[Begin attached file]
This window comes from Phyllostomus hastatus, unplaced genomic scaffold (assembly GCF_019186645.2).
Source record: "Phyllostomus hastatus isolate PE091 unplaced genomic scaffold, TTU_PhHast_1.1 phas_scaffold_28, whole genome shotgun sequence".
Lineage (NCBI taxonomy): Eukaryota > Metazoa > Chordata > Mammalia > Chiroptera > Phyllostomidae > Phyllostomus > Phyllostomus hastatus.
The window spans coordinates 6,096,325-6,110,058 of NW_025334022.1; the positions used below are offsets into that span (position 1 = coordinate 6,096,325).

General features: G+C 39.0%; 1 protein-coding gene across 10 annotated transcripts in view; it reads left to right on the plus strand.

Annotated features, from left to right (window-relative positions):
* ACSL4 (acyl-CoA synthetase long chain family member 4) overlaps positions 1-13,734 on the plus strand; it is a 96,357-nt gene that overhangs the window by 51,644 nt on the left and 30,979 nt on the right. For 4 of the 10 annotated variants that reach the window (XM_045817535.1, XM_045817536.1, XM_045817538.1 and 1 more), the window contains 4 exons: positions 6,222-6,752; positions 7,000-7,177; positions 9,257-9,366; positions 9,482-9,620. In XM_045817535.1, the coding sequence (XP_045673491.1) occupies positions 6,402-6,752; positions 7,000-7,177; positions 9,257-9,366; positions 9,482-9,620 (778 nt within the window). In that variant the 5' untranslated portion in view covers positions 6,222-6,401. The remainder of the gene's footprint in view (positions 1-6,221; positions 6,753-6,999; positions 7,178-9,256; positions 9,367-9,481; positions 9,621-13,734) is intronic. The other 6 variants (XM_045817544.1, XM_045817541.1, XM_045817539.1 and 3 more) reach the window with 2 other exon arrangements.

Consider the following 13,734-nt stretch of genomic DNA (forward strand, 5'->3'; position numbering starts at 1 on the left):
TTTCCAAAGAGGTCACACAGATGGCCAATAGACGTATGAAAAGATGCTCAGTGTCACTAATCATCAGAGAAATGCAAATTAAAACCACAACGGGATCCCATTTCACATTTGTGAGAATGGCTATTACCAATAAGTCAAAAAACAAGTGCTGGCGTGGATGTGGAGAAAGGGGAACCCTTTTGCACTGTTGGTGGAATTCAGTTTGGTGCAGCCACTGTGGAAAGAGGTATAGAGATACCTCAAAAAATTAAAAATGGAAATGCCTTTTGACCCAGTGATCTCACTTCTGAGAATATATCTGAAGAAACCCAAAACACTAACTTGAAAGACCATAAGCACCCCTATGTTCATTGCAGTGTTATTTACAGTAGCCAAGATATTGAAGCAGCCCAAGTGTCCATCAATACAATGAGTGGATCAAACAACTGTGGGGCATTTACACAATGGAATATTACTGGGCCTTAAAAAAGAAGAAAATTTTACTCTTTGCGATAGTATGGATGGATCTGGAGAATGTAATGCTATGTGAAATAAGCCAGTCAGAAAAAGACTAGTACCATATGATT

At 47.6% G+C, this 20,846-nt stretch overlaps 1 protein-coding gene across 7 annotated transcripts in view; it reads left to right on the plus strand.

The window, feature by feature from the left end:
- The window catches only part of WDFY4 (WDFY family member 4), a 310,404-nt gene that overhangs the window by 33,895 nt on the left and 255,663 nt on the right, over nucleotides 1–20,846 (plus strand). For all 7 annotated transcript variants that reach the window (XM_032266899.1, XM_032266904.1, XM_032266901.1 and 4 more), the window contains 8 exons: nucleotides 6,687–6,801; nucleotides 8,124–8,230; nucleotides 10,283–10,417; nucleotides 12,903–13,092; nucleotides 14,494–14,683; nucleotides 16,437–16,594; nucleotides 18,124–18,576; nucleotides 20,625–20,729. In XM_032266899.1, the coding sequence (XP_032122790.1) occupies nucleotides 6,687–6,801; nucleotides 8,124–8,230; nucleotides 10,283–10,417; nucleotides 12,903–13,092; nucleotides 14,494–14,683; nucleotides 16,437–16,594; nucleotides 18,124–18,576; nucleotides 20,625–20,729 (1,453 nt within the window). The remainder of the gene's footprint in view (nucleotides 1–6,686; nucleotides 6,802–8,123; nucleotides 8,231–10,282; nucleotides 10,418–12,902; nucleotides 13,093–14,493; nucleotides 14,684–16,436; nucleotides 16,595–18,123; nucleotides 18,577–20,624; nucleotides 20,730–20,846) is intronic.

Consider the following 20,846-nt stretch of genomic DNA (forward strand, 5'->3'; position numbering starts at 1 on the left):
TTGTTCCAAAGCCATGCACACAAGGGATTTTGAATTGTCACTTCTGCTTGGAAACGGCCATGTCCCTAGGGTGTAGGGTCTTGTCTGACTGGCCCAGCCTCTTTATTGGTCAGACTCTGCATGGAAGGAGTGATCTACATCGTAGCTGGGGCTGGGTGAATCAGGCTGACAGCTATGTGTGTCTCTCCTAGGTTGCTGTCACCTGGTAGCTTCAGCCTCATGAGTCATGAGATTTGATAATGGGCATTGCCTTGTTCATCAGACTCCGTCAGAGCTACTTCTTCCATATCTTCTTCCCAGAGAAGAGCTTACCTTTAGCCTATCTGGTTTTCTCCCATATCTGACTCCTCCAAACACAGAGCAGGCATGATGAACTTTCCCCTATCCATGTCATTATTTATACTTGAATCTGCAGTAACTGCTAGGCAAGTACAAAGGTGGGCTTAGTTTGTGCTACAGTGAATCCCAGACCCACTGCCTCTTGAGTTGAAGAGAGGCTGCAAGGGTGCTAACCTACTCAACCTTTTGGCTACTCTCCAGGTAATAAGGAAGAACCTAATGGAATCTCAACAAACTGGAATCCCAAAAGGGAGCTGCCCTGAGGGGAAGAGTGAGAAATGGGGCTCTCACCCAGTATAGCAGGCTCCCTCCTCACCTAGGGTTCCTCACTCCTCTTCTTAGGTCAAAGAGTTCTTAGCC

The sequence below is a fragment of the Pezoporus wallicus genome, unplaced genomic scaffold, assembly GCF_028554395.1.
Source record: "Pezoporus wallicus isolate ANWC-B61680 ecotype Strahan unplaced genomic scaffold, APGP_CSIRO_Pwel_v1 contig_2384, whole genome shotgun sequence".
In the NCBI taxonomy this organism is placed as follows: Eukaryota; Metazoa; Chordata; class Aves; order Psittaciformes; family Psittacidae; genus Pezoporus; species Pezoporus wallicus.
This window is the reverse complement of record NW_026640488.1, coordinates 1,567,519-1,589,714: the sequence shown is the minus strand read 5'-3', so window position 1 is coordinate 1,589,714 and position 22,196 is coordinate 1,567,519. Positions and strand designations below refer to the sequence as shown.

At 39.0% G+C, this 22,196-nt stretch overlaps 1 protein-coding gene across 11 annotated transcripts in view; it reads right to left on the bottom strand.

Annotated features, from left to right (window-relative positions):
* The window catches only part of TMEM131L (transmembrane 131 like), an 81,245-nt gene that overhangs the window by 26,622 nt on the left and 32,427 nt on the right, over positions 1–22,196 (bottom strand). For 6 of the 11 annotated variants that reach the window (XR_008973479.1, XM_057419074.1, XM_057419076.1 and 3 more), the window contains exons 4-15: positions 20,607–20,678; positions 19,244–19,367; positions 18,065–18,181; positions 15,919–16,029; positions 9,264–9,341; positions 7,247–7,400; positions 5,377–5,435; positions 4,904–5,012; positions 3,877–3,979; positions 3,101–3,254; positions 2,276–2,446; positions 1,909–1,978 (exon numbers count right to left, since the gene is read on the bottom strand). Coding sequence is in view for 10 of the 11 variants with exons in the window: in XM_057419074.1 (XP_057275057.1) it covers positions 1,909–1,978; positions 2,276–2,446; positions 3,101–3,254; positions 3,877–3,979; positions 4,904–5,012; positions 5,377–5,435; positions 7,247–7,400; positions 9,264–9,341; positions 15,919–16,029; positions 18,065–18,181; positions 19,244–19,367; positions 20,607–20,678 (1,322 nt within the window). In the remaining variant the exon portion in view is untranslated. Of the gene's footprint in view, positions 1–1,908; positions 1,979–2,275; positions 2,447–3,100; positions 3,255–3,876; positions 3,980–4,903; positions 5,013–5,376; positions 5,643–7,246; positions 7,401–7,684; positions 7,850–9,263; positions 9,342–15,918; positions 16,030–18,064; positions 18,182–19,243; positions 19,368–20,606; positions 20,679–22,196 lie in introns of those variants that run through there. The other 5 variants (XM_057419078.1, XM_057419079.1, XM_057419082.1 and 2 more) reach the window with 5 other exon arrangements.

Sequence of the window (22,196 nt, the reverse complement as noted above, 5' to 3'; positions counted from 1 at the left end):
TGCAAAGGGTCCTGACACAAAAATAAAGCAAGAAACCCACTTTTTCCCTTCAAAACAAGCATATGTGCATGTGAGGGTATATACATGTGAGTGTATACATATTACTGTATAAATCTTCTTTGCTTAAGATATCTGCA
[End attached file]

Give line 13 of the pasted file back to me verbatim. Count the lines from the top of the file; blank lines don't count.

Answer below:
Consider the following 20,846-nt stretch of genomic DNA (forward strand, 5'->3'; position numbering starts at 1 on the left):